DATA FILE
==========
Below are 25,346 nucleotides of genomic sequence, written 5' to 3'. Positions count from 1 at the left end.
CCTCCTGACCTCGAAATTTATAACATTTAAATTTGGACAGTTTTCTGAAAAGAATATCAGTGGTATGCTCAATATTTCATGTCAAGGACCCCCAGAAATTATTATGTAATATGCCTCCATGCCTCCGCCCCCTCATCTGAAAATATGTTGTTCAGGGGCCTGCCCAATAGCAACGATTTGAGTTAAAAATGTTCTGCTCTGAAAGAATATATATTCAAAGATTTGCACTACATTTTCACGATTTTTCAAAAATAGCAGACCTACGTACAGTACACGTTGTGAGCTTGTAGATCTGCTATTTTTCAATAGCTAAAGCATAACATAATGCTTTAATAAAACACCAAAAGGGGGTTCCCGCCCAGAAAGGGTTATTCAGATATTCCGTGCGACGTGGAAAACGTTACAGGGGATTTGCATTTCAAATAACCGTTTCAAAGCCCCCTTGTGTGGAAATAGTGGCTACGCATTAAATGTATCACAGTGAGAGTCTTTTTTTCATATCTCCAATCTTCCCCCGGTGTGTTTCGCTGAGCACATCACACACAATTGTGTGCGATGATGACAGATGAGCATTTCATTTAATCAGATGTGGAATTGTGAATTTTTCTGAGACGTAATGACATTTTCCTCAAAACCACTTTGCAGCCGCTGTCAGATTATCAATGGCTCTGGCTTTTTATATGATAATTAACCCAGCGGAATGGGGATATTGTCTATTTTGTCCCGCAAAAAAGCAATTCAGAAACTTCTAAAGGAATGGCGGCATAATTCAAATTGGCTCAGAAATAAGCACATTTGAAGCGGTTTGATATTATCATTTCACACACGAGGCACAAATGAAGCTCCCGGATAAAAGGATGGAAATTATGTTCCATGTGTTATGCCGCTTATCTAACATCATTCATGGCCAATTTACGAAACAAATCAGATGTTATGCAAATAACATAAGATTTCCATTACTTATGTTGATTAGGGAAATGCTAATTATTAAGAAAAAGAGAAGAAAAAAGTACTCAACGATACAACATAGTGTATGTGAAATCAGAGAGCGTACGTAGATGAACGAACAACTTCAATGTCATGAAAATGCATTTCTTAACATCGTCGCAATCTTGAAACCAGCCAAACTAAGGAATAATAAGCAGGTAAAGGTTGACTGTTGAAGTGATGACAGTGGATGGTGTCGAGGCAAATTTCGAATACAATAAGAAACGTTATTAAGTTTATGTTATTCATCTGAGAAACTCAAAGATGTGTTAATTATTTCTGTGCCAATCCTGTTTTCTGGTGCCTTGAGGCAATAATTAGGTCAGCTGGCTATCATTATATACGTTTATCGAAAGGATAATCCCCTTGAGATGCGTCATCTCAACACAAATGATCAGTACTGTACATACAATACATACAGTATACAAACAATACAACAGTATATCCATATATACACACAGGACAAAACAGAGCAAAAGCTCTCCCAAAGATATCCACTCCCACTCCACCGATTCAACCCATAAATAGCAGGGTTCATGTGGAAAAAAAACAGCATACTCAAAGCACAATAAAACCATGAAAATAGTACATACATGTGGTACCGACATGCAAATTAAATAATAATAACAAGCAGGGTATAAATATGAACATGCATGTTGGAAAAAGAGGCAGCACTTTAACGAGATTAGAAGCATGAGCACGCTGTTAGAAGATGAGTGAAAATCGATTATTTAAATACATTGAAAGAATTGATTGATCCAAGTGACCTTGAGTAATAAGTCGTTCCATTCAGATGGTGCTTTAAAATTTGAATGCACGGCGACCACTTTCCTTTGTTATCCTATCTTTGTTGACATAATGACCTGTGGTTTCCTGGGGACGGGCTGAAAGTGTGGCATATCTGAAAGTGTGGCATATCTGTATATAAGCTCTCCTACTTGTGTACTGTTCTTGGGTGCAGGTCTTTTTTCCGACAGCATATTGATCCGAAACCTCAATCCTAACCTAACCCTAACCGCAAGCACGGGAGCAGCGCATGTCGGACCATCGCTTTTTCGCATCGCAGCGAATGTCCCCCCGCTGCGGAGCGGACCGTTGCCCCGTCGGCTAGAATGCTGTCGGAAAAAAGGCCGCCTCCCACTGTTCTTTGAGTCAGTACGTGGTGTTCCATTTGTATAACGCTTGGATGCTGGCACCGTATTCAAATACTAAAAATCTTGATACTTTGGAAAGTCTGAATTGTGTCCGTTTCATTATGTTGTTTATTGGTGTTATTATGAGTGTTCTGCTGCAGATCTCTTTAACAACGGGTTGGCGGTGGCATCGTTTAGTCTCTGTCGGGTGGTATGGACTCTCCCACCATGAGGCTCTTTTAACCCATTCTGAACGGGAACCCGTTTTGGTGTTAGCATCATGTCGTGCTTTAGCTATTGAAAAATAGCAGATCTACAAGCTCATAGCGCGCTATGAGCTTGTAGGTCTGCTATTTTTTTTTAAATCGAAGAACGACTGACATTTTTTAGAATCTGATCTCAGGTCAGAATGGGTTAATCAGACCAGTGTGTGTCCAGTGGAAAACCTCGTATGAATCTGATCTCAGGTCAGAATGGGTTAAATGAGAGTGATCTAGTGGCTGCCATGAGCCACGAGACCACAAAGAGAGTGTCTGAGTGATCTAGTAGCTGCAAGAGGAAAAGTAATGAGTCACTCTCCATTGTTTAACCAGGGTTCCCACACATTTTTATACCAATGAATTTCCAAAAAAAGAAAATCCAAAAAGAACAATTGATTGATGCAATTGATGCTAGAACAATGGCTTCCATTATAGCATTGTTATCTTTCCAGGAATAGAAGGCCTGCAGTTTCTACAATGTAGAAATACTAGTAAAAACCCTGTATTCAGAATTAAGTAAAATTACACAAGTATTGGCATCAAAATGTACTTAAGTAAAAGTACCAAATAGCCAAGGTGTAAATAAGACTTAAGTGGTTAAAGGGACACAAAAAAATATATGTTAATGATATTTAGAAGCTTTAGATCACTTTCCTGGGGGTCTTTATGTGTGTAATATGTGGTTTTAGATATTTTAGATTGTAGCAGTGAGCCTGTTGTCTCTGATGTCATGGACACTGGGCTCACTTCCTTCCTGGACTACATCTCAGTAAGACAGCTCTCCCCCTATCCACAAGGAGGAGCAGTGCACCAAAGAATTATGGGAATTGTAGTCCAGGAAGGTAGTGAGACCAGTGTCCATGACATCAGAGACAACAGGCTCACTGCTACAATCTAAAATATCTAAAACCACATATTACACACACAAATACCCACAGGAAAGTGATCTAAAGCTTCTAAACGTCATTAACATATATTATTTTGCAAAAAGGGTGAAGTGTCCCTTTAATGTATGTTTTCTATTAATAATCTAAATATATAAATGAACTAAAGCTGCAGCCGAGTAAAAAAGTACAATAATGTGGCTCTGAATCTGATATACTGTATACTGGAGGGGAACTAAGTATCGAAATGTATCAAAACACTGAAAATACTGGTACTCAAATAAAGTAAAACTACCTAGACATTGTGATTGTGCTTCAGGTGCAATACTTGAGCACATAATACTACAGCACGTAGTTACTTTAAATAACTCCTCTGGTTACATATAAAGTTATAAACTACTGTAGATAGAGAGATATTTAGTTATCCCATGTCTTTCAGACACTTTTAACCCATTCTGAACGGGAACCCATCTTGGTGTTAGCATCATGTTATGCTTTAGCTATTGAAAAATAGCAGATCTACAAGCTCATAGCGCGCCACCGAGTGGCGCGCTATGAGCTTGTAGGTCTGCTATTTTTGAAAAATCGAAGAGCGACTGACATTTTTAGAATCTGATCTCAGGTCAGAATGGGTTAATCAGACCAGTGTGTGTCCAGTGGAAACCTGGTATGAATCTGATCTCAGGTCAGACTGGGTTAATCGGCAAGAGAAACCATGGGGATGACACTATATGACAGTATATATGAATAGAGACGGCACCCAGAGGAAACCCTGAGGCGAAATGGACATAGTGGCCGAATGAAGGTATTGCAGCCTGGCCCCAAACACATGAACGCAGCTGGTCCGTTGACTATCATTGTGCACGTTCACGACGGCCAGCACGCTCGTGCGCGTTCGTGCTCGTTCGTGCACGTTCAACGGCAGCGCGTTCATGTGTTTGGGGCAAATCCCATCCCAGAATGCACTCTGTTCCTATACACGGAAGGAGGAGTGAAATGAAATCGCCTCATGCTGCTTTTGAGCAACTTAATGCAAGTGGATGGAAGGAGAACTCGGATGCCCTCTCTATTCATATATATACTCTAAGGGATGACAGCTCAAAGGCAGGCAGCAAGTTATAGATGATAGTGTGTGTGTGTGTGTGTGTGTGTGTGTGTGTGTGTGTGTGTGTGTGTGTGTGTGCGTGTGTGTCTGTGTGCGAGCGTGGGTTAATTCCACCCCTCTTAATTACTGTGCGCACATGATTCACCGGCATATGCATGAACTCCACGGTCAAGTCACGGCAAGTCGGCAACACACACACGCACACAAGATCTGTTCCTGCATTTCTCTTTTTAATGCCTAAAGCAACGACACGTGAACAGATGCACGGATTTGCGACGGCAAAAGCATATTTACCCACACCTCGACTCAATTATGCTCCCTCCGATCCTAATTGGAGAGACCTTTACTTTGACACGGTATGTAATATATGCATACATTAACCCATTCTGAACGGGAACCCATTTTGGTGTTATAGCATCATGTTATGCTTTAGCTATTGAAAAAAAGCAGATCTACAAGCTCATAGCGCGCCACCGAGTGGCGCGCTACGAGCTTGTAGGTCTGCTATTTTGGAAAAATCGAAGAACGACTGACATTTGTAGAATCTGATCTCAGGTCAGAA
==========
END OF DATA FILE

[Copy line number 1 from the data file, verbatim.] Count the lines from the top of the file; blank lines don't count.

Below are 25,346 nucleotides of genomic sequence, written 5' to 3'. Positions count from 1 at the left end.